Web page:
Tuesday 8 May 2012

Jake at 3 years 9 months

I always think it's funny when adults talk about how old their kids are in the same way kids do. That half a year or even the extra month is so important we specifically mention it. I suppose when kids are so young the increments are all the more significant but when someone asks me how old Jake is, I'll say 4 in September or 3 and a half, yet I'm 36 not 36 and one week (since you ask). Anyway, the reason the post is called '3 years 9 months' is for anyone who's just turned up here after recently receiving a diagnosis of a cleft or who's just had a baby with a cleft. I remember when that was us (which genuinely seems like 5 minutes ago), I wanted pictures and context. It's pretty difficult to get that context of how your unborn or brand new baby will look at 3 years and 9 months. The fact is that the cleft affects us so little these days, to the point where you have to force yourself to consider it separately and it's easy to forget how much of an issue it seemed at the time. So, for anyone new here's a few photos to show you the transition. I hope you don't look at Jake now and see only a cleft repair, but I understand if you do as you've never seen him before and after all, you're here as you just got some news. I understand that as much as I know that in a while (not as much as 3 years 9 months), you too won't see or be affected by the cleft related issue which has lead you here! Take care everyone, have a great Tuesday. James

Thursday 22 March 2012

Speech update

Although not many people read this blog, I'd like to apologise to those who do and may have expected a more timely update since the last post. I know you've been on tenterhooks since.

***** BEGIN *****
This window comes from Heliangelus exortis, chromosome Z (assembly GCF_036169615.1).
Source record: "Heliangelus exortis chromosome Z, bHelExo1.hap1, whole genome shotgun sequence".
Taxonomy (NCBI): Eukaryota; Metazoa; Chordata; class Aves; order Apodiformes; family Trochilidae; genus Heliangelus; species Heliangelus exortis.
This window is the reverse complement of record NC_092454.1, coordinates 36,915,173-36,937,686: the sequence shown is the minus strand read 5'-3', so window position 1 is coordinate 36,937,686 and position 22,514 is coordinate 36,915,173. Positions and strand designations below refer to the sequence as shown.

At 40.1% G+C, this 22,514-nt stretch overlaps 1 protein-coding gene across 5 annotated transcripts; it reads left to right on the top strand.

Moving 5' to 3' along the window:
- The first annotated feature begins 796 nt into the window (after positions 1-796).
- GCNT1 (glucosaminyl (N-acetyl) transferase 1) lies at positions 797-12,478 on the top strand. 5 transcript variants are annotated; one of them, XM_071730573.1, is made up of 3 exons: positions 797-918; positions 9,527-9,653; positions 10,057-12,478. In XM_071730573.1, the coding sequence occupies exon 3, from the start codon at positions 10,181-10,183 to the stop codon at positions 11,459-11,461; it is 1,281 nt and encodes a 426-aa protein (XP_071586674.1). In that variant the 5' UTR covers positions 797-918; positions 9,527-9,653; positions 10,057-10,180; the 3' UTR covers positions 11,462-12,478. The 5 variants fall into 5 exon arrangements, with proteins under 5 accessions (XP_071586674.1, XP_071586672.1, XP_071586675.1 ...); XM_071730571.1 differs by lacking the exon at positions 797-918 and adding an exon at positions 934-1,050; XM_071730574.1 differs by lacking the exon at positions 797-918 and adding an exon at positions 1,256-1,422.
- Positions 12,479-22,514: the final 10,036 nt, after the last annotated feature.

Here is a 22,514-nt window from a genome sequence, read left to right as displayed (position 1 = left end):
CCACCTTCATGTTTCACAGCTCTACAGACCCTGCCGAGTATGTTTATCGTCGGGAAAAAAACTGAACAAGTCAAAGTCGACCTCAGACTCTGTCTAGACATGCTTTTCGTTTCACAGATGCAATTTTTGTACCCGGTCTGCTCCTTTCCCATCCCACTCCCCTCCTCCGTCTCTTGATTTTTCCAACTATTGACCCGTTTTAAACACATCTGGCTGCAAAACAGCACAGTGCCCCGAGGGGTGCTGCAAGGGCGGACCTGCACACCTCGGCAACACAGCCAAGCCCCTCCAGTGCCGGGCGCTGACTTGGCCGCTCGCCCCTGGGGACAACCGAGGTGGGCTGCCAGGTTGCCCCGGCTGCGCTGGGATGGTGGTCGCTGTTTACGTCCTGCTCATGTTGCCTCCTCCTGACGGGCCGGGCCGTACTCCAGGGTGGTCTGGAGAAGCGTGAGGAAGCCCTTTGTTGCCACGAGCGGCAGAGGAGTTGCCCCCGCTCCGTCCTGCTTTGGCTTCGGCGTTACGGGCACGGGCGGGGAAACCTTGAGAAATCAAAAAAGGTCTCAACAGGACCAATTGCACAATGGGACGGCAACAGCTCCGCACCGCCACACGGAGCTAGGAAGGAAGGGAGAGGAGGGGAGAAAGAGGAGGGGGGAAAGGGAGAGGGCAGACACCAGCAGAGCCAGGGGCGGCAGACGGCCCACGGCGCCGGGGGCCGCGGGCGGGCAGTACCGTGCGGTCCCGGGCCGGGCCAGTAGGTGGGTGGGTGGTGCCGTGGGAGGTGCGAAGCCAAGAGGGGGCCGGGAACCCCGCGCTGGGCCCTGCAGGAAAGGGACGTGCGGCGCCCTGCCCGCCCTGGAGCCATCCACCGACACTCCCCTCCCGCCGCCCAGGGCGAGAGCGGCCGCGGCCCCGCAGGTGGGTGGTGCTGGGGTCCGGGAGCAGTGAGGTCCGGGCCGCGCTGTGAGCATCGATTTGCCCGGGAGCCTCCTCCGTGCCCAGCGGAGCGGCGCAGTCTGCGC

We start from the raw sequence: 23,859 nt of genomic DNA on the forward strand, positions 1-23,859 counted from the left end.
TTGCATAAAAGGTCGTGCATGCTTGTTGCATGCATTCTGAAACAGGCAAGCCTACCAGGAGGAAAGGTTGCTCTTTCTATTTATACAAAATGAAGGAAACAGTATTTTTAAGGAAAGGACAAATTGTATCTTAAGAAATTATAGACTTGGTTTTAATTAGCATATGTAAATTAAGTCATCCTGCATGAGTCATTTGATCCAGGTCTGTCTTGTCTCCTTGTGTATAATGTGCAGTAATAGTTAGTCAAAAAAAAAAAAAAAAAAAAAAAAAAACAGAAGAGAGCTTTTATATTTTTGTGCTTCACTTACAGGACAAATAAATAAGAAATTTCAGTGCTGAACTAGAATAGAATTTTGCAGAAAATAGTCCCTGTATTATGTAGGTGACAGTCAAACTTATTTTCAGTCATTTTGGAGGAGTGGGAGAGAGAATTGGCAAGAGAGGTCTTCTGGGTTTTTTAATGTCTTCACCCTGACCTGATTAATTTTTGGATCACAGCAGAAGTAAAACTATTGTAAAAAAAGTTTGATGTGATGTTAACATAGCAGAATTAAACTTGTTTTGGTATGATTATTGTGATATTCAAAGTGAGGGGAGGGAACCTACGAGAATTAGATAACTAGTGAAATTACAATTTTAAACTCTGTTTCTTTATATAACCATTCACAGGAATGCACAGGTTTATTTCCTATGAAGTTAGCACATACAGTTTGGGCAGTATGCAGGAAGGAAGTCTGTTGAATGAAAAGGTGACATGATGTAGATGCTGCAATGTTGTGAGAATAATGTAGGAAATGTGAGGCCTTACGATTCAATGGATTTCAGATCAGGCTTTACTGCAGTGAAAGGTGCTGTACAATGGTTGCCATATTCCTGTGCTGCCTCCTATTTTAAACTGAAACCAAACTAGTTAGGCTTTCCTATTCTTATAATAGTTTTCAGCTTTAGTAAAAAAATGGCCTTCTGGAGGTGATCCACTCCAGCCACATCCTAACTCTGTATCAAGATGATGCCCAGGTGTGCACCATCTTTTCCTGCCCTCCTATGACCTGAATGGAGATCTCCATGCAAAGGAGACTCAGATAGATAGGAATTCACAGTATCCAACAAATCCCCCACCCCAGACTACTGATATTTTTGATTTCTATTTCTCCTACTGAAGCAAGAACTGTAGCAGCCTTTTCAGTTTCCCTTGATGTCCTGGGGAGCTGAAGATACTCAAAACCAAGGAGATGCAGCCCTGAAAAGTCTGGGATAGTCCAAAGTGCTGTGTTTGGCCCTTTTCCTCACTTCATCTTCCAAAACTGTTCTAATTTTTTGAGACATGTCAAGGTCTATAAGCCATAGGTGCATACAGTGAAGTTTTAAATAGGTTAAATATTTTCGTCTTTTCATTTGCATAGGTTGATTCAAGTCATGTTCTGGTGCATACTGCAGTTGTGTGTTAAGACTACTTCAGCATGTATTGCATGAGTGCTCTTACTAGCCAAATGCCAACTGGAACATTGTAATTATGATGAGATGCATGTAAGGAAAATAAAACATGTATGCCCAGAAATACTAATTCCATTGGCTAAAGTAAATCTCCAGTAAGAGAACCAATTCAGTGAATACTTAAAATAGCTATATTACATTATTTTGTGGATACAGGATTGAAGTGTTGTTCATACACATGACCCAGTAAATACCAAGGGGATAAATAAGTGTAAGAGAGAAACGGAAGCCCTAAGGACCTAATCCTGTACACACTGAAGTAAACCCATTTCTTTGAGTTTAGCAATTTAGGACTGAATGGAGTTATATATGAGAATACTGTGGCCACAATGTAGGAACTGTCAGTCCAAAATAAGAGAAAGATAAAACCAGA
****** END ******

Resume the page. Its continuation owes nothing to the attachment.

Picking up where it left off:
The long and the short of it is that Jake's fine. Actually, he's not fine, he's bloody marvellous. Both the speech therapist and Piet were very pleased with the lip and palate repair and his development.

I'm sure it's coincidence but perhaps the Montessori is paying off as he seems ahead in terms of comprehension, reasoning and speech. He may have a bit of a lisp as he still has trouble with his 'd's' as he's using the back of his mouth for them instead of the front, but nothing which won't sort itself out before he starts big school next September.

Also, the dreaded lip revision this year is now not happening. Nor will it ever unless Jake asks for it or we feel it's causing social problems.

So all in all, a complete result.

Thanks as ever to all his amazing team.

Tuesday 14 February 2012

February 27th

That's the date Jake will be going back to see the speech therapist. His first meeting was a few days after Freddie was born, so not far off a year ago. At that meeting he wasn't great at responding to the therapist but he did sit on my lap and say a few words when we went through a picture book.

Since then, his speech has developed at breakneck speed as you'd expect. The combination of pre-school 4 mornings a week and just growing up means we have full conversations now and his vocab increases almost daily. There are still letters he struggles with but, not being a speech therapist, I don't know if that's his age of because of anything particular to his unique mouth. He's got some lisping going on and various other Jakeisms but generally I'm happy. However only an expert will be able to tell us one way or the other.

I really hope they say all is well; we've not done anything clefty for ages and in the back of my mind is the next operation sometime in the next 12 months, so I'd rather that was it.

Anyway, we'll see what's what the week after next and will deal with it accordingly.

Here's me and the kids.